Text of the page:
The history of Wallingford, Volume 1

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Page 270 - Henry, by the grace of God, King of England, Duke of Normandy and Aquitaine, and Earl of Anjou...
Page 156 - Wessex, over the counties of Hants, Dorset, Wilts, Berks, and the Isle of Wight, and left their new-acquired dominions to their posterity.
Page 253 - England must pay the price of their services : our lands, our honours, must be the hire of these rapacious invaders. But suppose we should have the fortune to conquer for Stephen, what will be the consequence ? Will victory teach him moderation ? Will he learn from security that regard to our liberties, which he could not learn from danger ? Alas ! the only fruit of our good success will be this ; the estates of the Earl of Leicester, and others of our countrymen, who have now quitted the party of...
Page 245 - They put knotted strings about men's heads and writhed them till they went into the brain. They put men into prisons where adders and snakes and toads were crawling, and so they tormented them. Some they put into a chest short and narrow and not deep, and that had sharp stones within, and forced men therein so that they broke all their limbs. In many of the castles were hateful and ^•rim things called rachenteges, which two or three men had enough to do to carry.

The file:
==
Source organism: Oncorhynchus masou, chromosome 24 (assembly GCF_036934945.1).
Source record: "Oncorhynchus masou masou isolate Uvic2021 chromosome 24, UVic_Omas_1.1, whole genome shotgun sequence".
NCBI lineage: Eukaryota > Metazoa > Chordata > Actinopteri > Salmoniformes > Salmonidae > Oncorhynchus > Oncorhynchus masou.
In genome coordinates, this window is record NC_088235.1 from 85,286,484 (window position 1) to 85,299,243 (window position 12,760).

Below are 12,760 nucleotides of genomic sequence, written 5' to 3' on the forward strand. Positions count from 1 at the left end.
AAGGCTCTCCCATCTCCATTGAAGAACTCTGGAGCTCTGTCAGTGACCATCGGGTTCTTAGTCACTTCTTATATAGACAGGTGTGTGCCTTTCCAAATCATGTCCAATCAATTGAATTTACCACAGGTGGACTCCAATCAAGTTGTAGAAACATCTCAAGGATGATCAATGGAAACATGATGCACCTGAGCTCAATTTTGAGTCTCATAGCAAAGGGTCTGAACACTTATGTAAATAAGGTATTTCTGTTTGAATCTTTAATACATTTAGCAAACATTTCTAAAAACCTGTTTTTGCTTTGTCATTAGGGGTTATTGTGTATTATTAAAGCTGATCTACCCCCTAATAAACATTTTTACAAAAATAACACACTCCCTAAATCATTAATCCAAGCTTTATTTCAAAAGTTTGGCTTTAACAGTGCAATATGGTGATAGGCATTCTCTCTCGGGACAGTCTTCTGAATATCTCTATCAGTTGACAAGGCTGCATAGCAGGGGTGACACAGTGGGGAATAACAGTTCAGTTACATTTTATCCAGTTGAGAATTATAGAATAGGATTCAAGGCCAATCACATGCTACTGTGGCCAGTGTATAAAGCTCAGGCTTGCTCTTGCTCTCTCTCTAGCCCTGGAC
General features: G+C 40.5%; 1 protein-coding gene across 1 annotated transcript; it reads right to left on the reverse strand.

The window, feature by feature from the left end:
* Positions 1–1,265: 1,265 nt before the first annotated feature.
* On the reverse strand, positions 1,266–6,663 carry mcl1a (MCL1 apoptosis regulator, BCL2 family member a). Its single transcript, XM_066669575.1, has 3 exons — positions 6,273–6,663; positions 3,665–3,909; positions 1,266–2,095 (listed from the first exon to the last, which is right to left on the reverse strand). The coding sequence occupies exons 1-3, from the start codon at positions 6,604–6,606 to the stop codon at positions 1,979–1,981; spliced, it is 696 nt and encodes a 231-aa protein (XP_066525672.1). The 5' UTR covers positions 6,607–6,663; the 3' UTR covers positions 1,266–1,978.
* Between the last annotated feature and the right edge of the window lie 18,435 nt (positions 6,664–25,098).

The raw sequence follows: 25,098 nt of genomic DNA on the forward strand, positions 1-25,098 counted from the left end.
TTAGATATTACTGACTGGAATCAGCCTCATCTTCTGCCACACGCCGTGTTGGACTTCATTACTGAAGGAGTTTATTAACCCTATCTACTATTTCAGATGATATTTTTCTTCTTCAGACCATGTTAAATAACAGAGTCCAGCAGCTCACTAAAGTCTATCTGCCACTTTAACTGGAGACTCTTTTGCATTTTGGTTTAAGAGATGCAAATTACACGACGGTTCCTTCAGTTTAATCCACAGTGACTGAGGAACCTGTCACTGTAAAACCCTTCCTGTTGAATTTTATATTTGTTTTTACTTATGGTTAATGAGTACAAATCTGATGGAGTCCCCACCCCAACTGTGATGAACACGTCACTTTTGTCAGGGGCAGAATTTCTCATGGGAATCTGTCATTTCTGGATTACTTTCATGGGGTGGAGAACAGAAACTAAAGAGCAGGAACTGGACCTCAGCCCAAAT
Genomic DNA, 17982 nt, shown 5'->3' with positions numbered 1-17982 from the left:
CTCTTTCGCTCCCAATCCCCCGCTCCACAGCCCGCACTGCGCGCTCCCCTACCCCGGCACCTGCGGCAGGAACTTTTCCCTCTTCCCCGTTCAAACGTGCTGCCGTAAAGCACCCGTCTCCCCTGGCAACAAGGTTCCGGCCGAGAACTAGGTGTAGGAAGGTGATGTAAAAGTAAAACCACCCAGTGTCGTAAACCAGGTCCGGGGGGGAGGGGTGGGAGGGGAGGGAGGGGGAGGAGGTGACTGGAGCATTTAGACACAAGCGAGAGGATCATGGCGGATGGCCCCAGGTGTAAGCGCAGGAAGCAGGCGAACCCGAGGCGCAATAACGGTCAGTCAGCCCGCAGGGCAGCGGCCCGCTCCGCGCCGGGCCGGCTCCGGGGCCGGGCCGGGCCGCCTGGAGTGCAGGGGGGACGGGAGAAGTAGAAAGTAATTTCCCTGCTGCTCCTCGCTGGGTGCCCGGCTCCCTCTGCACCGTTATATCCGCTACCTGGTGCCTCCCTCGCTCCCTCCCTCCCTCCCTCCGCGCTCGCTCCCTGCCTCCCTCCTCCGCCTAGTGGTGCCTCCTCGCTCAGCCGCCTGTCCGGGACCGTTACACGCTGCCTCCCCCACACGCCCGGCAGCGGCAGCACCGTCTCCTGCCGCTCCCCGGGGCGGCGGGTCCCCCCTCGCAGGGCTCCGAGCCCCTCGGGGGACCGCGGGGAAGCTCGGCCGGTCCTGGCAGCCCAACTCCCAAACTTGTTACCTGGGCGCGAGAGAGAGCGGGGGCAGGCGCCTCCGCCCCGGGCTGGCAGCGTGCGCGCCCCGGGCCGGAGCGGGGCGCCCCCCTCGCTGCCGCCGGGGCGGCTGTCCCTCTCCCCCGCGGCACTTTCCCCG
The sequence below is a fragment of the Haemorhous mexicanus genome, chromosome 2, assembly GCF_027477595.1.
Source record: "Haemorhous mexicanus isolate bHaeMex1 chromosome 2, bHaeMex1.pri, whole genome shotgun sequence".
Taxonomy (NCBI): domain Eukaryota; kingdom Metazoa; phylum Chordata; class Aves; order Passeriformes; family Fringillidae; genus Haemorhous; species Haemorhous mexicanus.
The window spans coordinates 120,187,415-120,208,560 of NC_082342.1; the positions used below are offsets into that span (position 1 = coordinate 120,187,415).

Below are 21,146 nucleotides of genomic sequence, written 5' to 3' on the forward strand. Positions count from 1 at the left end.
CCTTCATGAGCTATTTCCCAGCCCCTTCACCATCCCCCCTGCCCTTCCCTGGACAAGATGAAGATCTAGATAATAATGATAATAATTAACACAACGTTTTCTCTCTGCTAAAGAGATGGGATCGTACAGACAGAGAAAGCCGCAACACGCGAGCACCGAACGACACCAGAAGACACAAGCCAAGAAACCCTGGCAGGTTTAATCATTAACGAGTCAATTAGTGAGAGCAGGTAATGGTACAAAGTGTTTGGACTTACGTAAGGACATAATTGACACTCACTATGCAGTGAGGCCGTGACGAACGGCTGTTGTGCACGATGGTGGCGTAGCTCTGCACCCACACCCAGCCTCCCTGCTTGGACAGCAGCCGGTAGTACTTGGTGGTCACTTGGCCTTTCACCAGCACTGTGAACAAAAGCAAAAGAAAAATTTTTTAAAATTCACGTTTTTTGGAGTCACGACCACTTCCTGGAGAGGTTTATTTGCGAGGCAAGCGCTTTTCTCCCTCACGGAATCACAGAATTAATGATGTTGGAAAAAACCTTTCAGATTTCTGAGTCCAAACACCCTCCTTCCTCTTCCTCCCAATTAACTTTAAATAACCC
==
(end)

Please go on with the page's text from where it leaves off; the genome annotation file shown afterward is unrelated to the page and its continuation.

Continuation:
Page 309 - Capella, and others. Given by the hand of the venerable father, R. Bishop of Chichester, our Chancellor, at Bruges, the first day of June, in the sixteenth year of our reign.
Page 329 - Against slanderous reports or tales, to cause discord betwixt king and people.' (Westm. Primer, c. 34. anno 3. Edw. I.) That it had this effect is the opinion of an eminent writer : See ' Observations upon the Statutes, &c.
Page 204 - ... many mills, and how many fish-ponds or fisheries belonged to it ; the value of the whole in the time of King Edward, as well as when granted by King William. They were likewise directed to return the tenants of every degree, the quantity of lands held by each of them, what was the number of villeins or slaves, and also the number and kinds of their cattle and live stock. Not only was the precise nature and value of the lands and tangible property throughout England, and the names and conditions...
Page 204 - These commissioners were to be informed by the inhabitants, upon oath, of the name of each manor, and that of its owner ; also by whom it was held in the time of Edward the Confessor ; the number of hides ; the quantity of wood, of pasture, and...
Page 182 - Both the name and the thing were new. To fortify a town, to build a citadel to protect a town, were processes with which England had long been familiar. To contribute to such necessary public works was one of the three immemorial obligations from which no Englishman could free...
Page 330 - Hevede he nou here the Erl of Waryn, Shulde he never more come to is yn, Ne with sheld, ne with spere, ne with other gyn, to help of Wyndesore.

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